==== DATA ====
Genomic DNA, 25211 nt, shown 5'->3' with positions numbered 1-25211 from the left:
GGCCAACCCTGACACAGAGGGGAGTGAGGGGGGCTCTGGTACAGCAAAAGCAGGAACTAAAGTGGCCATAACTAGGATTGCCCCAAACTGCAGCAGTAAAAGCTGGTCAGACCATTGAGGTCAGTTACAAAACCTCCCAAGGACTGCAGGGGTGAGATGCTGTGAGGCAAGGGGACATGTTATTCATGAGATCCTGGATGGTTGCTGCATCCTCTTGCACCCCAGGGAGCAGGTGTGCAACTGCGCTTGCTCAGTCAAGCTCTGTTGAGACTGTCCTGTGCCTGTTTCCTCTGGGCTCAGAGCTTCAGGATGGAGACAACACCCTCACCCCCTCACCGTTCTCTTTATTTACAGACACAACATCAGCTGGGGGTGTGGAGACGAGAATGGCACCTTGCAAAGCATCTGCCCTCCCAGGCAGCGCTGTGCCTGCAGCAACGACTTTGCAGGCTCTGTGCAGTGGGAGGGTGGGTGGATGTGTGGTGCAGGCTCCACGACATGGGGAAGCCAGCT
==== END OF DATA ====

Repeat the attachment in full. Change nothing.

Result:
Genomic DNA, 25211 nt, shown 5'->3' with positions numbered 1-25211 from the left:
GGCCAACCCTGACACAGAGGGGAGTGAGGGGGGCTCTGGTACAGCAAAAGCAGGAACTAAAGTGGCCATAACTAGGATTGCCCCAAACTGCAGCAGTAAAAGCTGGTCAGACCATTGAGGTCAGTTACAAAACCTCCCAAGGACTGCAGGGGTGAGATGCTGTGAGGCAAGGGGACATGTTATTCATGAGATCCTGGATGGTTGCTGCATCCTCTTGCACCCCAGGGAGCAGGTGTGCAACTGCGCTTGCTCAGTCAAGCTCTGTTGAGACTGTCCTGTGCCTGTTTCCTCTGGGCTCAGAGCTTCAGGATGGAGACAACACCCTCACCCCCTCACCGTTCTCTTTATTTACAGACACAACATCAGCTGGGGGTGTGGAGACGAGAATGGCACCTTGCAAAGCATCTGCCCTCCCAGGCAGCGCTGTGCCTGCAGCAACGACTTTGCAGGCTCTGTGCAGTGGGAGGGTGGGTGGATGTGTGGTGCAGGCTCCACGACATGGGGAAGCCAGCT